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Issue 05/66 | November 29, 2005
Claim Indefinite For Combining Apparatus and Method of Use Limitations

On Nov. 21, 2005, the Federal Circuit decided an issue of first impression in that Court – whether a patent claim that covers both an apparatus and method of use of that apparatus passes muster under 35 USC §112, para. 2 (indefiniteness). Defending its "1-click system," Amazon won a summary judgment ruling of invalidity, IPXL Holdings, LLC v. Amazon.com, Inc., 333 F. Supp. 2d 513 (E.D. Va. 2004), which the Federal Circuit affirmed in part, 2005 U.S. App. LEXIS 25120.

After upholding the district court's claim constructions and affirming the finding that all but one of the asserted claims were anticipated, the Federal Circuit next affirmed the summary judgment of invalidity (for indefiniteness) for the remaining asserted claim, which read:

25. The system of claim 2 [including an input means] wherein the predicted transaction information comprises both a transaction type and transaction parameters associated with that transaction type, and the user uses the input means to either change the predicted transaction information or accept the displayed transaction type and transaction parameters.

Claim 25 on its face is directed to a "system." However, it also recites use steps ("the user uses the input means to ...change the predicted transaction information ... ") This claim was found indefinite by the district court, notwithstanding that the patent statute at 35 USC §112, para. 2 confers considerable latitude in claiming, stating, "The specification shall conclude with one or more claims particularly pointing out and distinctly claiming the subject matter which the applicant regards as his invention." [emphasis added]. The statute itself does not expressly limit how an inventor can set forth his claim, so long as it particularly points out and distinctly claims.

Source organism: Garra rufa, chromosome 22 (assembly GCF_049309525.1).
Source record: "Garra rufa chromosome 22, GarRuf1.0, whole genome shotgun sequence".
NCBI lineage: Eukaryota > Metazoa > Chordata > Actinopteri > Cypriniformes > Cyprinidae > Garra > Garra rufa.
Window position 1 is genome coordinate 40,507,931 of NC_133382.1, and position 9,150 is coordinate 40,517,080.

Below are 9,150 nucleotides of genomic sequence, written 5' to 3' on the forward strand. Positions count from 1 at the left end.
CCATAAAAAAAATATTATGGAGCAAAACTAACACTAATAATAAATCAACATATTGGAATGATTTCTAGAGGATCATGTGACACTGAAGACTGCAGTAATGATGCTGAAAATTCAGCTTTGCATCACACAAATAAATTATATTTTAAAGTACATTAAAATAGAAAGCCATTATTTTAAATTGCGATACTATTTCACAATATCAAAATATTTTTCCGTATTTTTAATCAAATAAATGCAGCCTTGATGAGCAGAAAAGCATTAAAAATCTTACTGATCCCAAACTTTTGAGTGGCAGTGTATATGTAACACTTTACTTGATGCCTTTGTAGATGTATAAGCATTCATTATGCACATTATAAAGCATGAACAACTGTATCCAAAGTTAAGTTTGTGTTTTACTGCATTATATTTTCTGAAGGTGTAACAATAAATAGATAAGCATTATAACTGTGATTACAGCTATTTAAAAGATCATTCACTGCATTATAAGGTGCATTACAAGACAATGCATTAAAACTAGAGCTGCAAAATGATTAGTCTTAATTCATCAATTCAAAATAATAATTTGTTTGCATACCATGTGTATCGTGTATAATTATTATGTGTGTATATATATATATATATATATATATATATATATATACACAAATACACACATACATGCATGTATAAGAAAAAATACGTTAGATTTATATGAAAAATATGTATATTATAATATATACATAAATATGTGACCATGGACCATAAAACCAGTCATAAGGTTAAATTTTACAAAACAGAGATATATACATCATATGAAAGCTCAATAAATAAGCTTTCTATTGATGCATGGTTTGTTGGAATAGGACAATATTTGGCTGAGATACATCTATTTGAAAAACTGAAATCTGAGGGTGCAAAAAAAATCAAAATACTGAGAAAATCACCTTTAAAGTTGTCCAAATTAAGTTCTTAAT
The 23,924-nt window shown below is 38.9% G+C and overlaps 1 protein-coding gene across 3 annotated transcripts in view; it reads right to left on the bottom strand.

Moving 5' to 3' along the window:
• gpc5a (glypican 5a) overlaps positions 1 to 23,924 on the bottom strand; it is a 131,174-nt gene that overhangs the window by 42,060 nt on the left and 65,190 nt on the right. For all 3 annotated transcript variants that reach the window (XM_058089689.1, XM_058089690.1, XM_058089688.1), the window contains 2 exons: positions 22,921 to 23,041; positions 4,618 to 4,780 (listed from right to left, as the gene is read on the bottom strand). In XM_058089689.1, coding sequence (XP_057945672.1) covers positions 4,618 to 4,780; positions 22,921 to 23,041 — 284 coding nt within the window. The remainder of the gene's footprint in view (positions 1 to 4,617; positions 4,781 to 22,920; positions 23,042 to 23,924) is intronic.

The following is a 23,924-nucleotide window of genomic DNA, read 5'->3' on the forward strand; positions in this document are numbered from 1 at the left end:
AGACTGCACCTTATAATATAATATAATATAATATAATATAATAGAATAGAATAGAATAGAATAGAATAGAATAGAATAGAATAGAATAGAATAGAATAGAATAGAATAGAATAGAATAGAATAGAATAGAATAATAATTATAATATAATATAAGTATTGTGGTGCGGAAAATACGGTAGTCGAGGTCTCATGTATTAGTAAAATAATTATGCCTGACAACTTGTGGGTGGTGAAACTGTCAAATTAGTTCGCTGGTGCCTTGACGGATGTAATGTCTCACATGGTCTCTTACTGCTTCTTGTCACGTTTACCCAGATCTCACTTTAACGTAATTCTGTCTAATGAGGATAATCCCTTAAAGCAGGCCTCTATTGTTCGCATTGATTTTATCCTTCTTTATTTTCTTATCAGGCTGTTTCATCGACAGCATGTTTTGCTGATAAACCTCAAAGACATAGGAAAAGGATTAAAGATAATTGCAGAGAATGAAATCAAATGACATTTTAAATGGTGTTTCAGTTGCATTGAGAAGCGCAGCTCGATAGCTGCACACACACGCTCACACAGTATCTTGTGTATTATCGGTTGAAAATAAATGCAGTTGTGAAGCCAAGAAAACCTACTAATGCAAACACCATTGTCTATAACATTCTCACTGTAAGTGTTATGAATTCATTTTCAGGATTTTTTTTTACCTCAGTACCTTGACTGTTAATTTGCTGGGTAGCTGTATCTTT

The apparatus-method of use definiteness issue had previously been addressed by the PTO Board in Ex parte Lyell, 17 USPQ2d 1548 (BPAI 1990). In that case, the PTO Board, considering a claim that combined two separate statutory classes of invention, stated, "a manufacturer or seller of the claimed apparatus would not know from the claim whether it might also be liable for contributory infringement because a buyer or user of the apparatus later performs the claimed method of using the apparatus."

When the Federal Circuit considered the issue in IPXL, it voiced concern that the public would not know when it would be infringing claim 25. The metes and bounds of the claim were found to be too imprecise by the panel judges:

Thus, it is unclear whether infringement of claim 25 occurs when one creates a system that allows the user to change the predicted transaction information or accept the displayed transaction, or whether infringement occurs when the user actually uses the input means to change transaction information or uses the input means to accept a displayed transaction. Because claim 25 recites both a system and the method for using that system, it does not apprise a person of ordinary skill in the art of its scope, and it is invalid under section 112, paragraph 2. [2005 U.S. App. LEXIS 25120 at *20-21.]

Query whether the exact language of the Court imposes a per se prohibition on hybrid claims ("because claim 25 recites both ...) which commingle statutory classes. Note that when §101 of the patent statute enumerates the classes of patentable subject matter ("any ... process, machine, manufacture, or composition of matter, or any new and useful improvement thereof ...") and states that the inventor "may obtain a patent therefor ...," it does not say anything about combinations of classes. However, would that be enough of a basis to invalidate as indefinite a patent claim that mixes apparatus and method of use features if it clearly delineates when infringement would occur? If the Court intends a broad prohibition against mixing statutory classes of inventions in claims, would that rule also invalidate a method claim directed to using a particular apparatus?


To discuss this topic further or for information on any patent claim issue, contact the author, Edward D. Manzo (emanzo@cammcm.com), at Cook, Alex, McFarron, Manzo, Cummings & Mehler, Ltd. (in Chicago).

The information contained in this email is provided for informational purposes only and does not represent legal advice. Neither the APLF nor the author intends to create an attorney client relationship by providing this information to you through this message.

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